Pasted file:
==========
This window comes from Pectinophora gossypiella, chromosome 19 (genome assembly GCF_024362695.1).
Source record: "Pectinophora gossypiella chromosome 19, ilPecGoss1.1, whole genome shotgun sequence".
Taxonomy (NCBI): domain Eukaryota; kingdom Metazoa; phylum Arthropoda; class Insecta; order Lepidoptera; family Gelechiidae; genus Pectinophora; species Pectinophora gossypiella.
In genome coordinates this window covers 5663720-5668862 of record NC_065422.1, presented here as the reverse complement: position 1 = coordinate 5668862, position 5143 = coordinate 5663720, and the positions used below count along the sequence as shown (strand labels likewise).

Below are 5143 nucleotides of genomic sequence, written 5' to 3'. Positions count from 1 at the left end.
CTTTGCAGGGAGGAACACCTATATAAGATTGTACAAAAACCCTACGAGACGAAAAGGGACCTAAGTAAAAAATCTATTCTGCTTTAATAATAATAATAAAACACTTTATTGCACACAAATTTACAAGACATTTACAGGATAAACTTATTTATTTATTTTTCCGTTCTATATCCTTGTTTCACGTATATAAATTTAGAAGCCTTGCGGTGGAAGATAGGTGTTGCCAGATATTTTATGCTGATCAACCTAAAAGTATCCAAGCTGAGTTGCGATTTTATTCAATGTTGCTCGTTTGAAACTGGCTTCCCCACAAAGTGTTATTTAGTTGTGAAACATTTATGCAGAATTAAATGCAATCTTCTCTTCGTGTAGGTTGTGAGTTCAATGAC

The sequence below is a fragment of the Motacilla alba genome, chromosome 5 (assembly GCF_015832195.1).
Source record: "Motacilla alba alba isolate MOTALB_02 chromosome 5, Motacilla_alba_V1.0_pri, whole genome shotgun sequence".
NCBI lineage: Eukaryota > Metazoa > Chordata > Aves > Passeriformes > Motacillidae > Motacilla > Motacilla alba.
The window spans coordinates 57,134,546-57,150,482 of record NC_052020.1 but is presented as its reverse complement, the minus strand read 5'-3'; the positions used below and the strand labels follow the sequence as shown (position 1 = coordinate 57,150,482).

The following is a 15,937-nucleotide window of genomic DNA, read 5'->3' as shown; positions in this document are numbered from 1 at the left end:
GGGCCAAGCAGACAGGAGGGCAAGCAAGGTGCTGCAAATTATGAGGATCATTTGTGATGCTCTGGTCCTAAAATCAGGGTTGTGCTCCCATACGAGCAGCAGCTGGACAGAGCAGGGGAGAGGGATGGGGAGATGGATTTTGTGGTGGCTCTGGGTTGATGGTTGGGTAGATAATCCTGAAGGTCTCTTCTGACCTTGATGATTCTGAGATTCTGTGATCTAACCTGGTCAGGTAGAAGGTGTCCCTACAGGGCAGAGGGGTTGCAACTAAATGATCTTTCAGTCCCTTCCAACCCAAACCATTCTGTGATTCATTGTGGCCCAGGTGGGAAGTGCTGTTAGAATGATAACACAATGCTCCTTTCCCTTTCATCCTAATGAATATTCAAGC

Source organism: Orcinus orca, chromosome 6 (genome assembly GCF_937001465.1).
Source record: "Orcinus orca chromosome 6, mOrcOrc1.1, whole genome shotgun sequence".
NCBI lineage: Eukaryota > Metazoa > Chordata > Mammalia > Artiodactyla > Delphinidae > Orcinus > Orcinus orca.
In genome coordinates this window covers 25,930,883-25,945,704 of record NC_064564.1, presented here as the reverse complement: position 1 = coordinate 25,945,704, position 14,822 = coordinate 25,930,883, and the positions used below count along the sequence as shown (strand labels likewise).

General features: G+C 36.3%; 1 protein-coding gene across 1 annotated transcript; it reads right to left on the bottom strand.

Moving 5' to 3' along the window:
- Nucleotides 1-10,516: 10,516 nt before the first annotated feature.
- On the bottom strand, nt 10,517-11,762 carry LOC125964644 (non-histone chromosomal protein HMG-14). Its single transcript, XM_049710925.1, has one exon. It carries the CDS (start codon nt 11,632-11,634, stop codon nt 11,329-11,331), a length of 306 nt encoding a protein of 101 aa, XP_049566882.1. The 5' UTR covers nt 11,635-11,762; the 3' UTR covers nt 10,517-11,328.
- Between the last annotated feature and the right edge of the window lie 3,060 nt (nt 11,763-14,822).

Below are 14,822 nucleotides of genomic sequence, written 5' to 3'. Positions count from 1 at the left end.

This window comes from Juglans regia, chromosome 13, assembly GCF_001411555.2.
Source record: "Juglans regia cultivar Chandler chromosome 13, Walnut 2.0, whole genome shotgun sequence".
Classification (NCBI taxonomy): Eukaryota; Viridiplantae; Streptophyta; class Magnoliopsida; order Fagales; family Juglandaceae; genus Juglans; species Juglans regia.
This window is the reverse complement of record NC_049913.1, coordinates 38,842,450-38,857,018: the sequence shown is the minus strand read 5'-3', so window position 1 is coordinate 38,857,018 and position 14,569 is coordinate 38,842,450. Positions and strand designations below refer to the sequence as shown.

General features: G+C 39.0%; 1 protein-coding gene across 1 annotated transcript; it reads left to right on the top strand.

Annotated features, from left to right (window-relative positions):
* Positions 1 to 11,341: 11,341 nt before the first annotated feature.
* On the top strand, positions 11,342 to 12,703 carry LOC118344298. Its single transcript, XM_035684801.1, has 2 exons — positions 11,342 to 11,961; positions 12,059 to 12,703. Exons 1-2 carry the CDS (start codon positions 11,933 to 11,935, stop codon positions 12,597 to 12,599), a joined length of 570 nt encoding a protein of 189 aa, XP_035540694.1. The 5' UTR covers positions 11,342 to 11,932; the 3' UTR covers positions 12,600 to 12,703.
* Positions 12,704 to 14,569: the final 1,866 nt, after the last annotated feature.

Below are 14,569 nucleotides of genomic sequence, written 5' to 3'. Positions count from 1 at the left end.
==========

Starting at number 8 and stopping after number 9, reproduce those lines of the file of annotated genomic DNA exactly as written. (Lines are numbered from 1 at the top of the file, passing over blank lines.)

Source record: "Motacilla alba alba isolate MOTALB_02 chromosome 5, Motacilla_alba_V1.0_pri, whole genome shotgun sequence".
NCBI lineage: Eukaryota > Metazoa > Chordata > Aves > Passeriformes > Motacillidae > Motacilla > Motacilla alba.